A good friend died a couple weeks ago, a few months after being diagnosed with inoperable cancer. I attended his memorial service last night. Larry was many things to many people; an administrator, a pilot, a fellow ex-Coastie, a kayaker, diver, member of the mountain rescue team. His son read a last letter that Larry had dictated to him, meant to be read at the service, and his widow talked about how Larry was always stressing safety and competence. [Side note: both Larry and I had served tours in search and rescue, he as a helicopter pilot, I as a controller. It doesn’t take many SAR cases before you develop an intense interest in safety and competence. It’s an occupational hazard of professional SAR crew]. Other people spoke. I had not intended to speak at the service. Here’s what I said:
“I did not plan on speaking… but listening to the other people in the room, I have this mental image of Larry saying “lighten up folks!” We all know Larry was big on safety. We all know Larry stressed competence in everything he did. Now let me tell you a story.
About ten years ago, Larry and I kayaked Tracy Arm. We planned to be out 10 days. Larry always listened to the weather forecasts. The weather forecasts didn’t look good. The day we were to leave was cloudy, raining, the wind was blowing, just generally lousy. We both agreed to scrub the departure. The next morning was the same, but in the afternoon a patch of blue sky, locally known as a “sucker hole”, appeared. We loaded up and went. It was beginning to rain when we got dropped off at the mouth of the fjord. It rained for six of the next eight days… we kayaked the entire length of Tracy Arm in one day simply because it was drier inside the kayaks than outside.
The second night found us far up the fjord at North Sawyer glacier. Rock walls on either side, a low terminal moraine in front of the glacier… not a promising campsite. But we had been paddling for over twelve hours and it was at least four hours paddling back to a good campsite. Larry checked the tide book. “High tide is at 3:00 am, plus 2 feet. This spot looks to be about 6 feet above high tide mark, I think we’ll be OK.”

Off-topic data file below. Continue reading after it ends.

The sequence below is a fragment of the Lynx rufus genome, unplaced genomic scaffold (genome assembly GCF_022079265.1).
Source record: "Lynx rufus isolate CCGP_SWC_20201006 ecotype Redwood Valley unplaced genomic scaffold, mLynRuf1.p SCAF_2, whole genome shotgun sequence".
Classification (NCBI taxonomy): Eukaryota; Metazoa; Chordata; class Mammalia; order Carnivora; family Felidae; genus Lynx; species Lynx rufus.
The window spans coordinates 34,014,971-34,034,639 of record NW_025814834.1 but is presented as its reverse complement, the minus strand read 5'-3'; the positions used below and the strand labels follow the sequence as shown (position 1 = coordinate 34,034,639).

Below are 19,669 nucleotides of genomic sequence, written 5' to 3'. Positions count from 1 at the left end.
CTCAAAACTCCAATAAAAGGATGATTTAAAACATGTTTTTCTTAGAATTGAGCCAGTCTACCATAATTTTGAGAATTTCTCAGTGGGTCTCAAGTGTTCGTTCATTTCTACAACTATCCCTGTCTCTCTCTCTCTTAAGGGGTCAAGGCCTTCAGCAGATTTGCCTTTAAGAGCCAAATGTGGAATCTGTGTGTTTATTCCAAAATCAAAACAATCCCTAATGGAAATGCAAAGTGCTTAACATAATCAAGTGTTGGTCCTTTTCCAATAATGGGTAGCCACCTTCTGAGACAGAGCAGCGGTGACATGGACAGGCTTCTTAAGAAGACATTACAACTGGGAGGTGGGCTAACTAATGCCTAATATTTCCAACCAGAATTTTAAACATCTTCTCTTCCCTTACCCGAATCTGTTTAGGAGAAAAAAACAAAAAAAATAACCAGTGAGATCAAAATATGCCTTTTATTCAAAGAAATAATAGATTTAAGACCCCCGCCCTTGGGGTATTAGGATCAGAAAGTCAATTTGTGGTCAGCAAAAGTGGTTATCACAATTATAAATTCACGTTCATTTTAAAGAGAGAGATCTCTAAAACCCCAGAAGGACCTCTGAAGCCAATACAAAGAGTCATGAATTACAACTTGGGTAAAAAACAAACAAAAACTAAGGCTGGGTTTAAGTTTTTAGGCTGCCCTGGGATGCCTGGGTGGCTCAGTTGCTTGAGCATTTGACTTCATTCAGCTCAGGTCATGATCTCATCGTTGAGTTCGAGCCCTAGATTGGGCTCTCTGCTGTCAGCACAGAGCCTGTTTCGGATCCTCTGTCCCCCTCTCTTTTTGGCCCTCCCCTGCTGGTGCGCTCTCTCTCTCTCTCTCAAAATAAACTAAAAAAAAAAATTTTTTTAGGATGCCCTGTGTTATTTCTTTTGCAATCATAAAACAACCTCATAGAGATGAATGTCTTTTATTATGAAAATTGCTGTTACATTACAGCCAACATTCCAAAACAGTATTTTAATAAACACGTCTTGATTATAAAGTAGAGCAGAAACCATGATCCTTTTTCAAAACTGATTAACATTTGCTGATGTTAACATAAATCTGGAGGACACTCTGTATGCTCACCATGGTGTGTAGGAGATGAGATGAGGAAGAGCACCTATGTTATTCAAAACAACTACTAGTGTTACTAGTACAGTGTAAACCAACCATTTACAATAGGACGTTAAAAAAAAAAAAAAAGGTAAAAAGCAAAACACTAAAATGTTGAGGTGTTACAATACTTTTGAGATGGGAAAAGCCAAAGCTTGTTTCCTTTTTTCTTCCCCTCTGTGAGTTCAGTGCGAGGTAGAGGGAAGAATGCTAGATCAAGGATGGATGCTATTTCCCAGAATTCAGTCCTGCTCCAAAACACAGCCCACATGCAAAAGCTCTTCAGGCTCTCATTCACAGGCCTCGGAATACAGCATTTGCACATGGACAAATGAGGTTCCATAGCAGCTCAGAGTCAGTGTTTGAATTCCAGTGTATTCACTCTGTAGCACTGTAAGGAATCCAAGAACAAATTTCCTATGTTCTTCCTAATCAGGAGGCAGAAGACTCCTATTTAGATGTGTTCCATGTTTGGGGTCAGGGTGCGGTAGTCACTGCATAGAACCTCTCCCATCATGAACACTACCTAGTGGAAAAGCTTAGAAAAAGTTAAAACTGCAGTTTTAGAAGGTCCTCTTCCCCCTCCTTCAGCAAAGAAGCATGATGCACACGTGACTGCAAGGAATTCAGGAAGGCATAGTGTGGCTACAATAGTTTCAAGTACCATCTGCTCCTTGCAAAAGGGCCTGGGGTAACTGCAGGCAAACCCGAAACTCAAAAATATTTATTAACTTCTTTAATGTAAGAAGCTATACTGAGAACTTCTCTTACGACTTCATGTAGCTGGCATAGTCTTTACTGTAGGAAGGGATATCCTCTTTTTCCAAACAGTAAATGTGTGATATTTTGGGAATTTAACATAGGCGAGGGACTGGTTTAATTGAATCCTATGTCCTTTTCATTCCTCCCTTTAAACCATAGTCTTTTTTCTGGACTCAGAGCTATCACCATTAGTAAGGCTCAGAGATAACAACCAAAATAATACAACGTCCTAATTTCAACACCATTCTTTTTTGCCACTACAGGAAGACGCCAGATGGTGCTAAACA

I hauled my kayak up into the sedge grass and tied it off to a small willow twig. After a full day of paddling we were both tired. We quickly ate, set up the tent, and went to sleep almost immediately.
I dreamed. I dreamt that I was in a warm sunny place, floating on an air mattress in a swimming pool. I could feel the mattress bobbing up and down in the water. Life was good. At that point Larry entered the dream. I won’t quote him exactly, but it was along the lines of “Dang, I’m wet!” At that point I woke up. I was indeed floating. There were several inches of water in the tent. My first thoughts were, in order:
1. The kayaks have undoubtedly floated off.
2. I have my VHF handheld radio with me.
3. We are in a fjord, the radio is damn near useless.
4. Nobody is going to know we are in trouble for six days.
5. We are going to be cold, wet, and miserable for a long time.
6. This is not good.
What I didn’t know, was that Larry had tied his kayak to mine… he had also made a deadman anchor and tied his kayak to the anchor. They were calmly floating at anchor when Larry waded out to recover them.
Picture this scene. It is 3:00 am, a full moon, blood red in the sky, burning through the clouds. Dark rock walls on either side, a glacier snout on another. It’s still raining. Two grown men, wearing nothing but polypropylene underwear, franticly wading around in waist-deep glacier water, towing kayaks behind them, bobbing for cookstove, pots, pans, bags of food, soggy sleeping bags, and wet clothes and tossing them into the kayaks. This was day two of a six day trip. The camp stove never did fully recover.
We spent the rest of the trip in a state of perpetual damp. The sun did come out the last day. We spread out our gear on the beach to dry. The scene looked like a shipwreck. We both agreed that next year’s trip was to include a hot springs.”
Here’s a picture of Larry paddling off – goodbye friend
From TOE, local edorial cartoonist: